Nicene and Post-Nicene Fathers: Series I/Volume IV/Donatist Controversy/On Baptism/Book II/Chapter 10
Chapter 10.—15. But what attitude do they assume, when it is shown that the holy Cyprian, though he did not himself admit as members of the Church those who had been baptized in heresy or schism, yet held communion with those who did admit them, according to his express declaration, "Judging no one, nor depriving any one of the right of communion if he differ from us?" If he was polluted by communion with persons of this kind, why do they follow his authority in the question of baptism? But if he was not polluted by communion with them, why do they not follow his example in maintaining unity? Have they anything to urge in their defense except the plea, "We choose to have it so?" What other answer have any sinful or wicked men to the discourse of truth or justice,—the voluptuous, for instance, the drunkards, adulterers, and those who are impure in any way, thieves, robbers, murderers, plunderers, evil-doers, idolaters,—what other answer can they make when convicted by the voice of truth, except "I choose to do it;" "It is my pleasure so"? And if they have in them a tinge of Christianity, they say further, "Who art thou that judgest another man’s servant?" Yet these have so much more remains of modesty, that when, in accordance with divine and human law, they meet with punishment for their abandoned life and deeds, they do not style themselves martyrs; while the Donatists wish at once to lead a sacrilegious life and enjoy a blameless reputation, to suffer no punishment for their wicked deeds, and to gain a martyr’s glory in their just punishment. As if they were not experiencing the greater mercy and patience of God, in proportion as "executing His judgments upon them by little and little, He giveth them place of repentance," and ceases not to redouble His scourgings in this life; that, considering what they suffer, and why they suffer it, they may in time grow wise; and that those who have received the baptism of the party of Maximianus in order to preserve the unity of Donatus, may the more readily embrace the baptism of the whole world in order to preserve the peace of Christ; that they may be restored to the root, may be reconciled to the unity of the Church, may see that they have nothing left for them to say, though something yet remains for them to do; that for their former deeds the sacrifice of loving-kindness may be offered to a long-suffering God, whose unity they have broken by their wicked sin, on whose sacraments they have inflicted such a lasting wrong. For "the Lord is merciful and gracious, slow to anger, plenteous in mercy and truth." Let them embrace His mercy and long-suffering in this life, and fear His truth in the next. For He willeth not the death of a sinner, but rather that he should turn from his way and live; because He bends His judgment against the wrongs that have been inflicted on Him. This is our exhortation.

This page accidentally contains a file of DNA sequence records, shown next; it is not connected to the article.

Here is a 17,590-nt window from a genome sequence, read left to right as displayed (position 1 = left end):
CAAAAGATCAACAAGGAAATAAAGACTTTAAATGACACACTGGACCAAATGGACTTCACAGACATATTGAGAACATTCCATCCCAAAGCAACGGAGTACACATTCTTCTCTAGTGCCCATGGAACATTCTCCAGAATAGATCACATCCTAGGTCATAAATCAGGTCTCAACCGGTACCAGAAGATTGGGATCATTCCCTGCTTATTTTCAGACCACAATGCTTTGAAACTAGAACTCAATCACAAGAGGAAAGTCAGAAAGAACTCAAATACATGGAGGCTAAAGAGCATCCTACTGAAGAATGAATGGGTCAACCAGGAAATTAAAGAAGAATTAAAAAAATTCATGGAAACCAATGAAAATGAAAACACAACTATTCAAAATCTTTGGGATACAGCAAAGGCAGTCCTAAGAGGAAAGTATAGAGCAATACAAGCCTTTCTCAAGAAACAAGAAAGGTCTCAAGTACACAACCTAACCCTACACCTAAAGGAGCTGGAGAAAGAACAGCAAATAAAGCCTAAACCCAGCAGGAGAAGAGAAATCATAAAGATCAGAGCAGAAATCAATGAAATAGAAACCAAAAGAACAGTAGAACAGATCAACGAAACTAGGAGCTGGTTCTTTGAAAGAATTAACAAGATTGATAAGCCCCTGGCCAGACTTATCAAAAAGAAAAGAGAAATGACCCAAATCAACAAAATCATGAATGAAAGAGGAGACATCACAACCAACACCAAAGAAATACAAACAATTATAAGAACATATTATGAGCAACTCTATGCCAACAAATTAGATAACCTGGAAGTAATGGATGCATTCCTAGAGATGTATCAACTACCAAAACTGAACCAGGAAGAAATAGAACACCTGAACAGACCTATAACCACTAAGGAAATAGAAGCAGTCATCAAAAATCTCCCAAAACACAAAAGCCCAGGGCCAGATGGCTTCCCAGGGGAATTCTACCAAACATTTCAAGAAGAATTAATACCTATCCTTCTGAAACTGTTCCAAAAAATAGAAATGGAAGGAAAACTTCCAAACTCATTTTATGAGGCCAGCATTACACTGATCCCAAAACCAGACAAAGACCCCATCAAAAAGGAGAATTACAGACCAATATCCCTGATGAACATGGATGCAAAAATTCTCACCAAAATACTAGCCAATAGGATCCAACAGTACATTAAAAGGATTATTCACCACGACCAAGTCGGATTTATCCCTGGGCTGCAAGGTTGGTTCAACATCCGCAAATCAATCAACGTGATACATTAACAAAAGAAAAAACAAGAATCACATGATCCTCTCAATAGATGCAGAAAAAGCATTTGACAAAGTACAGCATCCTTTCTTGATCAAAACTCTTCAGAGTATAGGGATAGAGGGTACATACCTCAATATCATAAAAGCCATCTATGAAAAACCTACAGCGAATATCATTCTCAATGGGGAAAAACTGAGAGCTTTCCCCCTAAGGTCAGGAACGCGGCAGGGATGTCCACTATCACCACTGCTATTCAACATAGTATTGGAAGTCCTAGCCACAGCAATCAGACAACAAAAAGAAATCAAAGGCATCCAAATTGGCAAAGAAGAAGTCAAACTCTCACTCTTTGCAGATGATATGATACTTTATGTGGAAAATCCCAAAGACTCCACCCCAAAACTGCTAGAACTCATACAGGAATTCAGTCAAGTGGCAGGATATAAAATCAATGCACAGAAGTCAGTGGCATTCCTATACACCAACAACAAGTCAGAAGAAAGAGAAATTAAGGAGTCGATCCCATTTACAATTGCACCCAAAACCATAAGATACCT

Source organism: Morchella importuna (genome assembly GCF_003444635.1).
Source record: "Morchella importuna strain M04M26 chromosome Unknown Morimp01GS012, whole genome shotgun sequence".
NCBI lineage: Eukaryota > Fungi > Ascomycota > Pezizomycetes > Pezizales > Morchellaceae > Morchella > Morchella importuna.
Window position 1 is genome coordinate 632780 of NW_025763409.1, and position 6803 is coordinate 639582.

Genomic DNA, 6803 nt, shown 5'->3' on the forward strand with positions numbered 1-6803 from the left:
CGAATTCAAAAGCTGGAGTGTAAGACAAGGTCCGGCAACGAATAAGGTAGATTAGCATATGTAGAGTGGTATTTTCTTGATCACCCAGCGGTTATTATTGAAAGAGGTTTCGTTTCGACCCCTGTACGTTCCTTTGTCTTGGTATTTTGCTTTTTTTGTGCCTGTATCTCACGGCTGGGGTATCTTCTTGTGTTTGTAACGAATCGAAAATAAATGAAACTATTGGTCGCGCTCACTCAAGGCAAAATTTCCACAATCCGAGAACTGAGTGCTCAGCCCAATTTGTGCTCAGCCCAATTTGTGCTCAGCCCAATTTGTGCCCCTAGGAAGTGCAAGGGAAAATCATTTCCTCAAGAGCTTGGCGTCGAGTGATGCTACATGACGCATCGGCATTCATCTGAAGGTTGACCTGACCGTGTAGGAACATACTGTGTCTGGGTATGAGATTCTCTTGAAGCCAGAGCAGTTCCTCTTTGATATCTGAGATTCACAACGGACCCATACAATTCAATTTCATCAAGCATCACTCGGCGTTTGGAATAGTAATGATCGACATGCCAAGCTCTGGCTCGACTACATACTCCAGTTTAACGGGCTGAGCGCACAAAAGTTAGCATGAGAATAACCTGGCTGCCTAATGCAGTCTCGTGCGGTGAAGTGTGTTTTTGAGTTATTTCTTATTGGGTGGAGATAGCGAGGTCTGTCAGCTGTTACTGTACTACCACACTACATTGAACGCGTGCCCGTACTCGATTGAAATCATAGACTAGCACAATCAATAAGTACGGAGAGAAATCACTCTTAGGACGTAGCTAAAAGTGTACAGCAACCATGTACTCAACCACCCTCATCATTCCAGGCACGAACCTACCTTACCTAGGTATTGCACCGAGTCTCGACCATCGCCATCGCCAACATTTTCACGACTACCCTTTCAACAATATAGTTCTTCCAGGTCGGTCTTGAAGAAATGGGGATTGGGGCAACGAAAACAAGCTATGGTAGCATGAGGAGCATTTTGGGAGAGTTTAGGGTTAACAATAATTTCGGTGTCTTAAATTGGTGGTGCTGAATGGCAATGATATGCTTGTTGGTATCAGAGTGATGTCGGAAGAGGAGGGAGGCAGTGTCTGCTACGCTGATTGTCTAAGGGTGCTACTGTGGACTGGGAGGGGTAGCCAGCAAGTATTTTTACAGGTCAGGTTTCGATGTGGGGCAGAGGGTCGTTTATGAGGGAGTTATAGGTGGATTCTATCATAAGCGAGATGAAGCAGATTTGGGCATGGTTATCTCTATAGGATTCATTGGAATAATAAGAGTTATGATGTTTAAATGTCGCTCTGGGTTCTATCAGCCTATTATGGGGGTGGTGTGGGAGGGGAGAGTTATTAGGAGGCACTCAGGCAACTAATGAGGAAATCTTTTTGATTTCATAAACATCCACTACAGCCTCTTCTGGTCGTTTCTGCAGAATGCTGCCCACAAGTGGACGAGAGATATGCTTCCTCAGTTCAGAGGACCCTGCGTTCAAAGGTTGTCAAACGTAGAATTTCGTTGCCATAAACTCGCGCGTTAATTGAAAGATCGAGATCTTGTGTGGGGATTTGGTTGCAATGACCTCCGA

- Rom. xiv. 4.
- Wisd. xii. 10.
- Not Ps. ciii. 8, but lxxxvi. 15.
- Ezek. xxiii. 11.